Recently, in a class titled “Theology and Trauma Theory,” we read the text that catapulted Karl Barth to theological fame: Epistle to the Romans, written shortly after World War I. In the light of current events, what resonated with some of us was Barth’s critique of religion. Religion is not the solemn music that accompanies all the noblest human experiences, argued Barth. Rather, we can see “sin celebrating its triumph in religion.”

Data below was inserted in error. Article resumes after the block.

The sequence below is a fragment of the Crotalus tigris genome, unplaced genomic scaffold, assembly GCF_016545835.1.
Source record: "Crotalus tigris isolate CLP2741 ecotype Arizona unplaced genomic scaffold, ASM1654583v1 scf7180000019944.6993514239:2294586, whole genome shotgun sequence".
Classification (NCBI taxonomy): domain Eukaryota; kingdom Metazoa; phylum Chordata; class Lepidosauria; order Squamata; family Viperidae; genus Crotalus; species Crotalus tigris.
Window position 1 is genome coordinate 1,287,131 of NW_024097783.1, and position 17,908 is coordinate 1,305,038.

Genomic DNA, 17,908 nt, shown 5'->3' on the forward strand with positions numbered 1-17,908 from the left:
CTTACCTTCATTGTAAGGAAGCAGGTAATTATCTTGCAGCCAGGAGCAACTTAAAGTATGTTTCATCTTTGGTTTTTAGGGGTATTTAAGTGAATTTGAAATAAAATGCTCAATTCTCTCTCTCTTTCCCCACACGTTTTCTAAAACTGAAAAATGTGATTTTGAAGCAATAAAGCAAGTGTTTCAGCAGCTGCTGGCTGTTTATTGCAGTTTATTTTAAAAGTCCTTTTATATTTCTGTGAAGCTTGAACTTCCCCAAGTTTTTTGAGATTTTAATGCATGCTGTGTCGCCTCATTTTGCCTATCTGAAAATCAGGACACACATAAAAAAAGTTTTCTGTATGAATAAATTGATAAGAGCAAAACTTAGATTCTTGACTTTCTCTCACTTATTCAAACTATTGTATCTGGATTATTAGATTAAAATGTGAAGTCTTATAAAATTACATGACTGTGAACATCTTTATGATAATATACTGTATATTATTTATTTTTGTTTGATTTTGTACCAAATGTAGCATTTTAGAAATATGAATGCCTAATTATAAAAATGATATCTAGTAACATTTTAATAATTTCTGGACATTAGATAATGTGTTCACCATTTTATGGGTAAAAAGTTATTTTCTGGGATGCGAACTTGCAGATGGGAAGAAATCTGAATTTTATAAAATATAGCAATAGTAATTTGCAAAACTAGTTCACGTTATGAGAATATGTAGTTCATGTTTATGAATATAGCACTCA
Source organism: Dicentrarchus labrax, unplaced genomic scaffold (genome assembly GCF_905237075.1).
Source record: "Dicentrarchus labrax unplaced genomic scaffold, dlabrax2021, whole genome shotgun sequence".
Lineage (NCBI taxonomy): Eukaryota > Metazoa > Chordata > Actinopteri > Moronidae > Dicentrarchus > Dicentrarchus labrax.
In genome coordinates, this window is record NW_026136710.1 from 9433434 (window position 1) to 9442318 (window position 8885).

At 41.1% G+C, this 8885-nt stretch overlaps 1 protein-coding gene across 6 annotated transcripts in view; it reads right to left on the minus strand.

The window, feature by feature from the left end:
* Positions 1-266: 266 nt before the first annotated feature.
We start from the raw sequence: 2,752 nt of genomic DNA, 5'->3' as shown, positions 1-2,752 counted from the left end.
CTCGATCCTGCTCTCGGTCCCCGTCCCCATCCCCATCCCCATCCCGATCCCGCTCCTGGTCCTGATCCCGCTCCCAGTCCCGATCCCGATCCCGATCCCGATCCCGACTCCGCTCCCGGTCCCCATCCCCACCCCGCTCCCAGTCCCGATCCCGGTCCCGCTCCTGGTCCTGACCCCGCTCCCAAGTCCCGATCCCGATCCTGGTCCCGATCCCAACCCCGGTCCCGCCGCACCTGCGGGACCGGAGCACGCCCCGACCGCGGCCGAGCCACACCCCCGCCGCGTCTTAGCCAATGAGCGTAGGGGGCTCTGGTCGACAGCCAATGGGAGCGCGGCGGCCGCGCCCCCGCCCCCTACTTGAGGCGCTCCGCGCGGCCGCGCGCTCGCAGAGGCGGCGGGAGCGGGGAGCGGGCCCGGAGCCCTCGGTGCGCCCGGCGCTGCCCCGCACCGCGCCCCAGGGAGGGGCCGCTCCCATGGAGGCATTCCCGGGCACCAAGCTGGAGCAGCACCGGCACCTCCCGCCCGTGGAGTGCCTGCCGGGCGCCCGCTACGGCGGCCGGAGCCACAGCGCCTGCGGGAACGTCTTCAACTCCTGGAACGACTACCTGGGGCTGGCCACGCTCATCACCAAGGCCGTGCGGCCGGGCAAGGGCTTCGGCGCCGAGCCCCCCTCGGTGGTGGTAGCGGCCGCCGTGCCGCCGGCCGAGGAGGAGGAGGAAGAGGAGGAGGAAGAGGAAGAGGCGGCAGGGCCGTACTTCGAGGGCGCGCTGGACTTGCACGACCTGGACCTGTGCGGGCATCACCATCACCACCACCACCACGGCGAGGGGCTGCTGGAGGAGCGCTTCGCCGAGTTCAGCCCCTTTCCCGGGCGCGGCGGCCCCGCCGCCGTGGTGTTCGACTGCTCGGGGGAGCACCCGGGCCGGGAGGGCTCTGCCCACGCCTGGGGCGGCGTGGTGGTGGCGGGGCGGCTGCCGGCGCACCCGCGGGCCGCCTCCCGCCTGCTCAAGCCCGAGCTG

Stung by his teachers’ facile identifications of Western civilization with the “kingdom of God,” Barth raged against religion. “Conflict and distress, sin and death, the devil and hell, make up the reality of religion.” As I was reading these words last fall, I thought of the terrorist attackers and their religious inspiration in Islamic fundamentalism. What Barth had in mind, however, were not primarily other religions but his own, Christianity.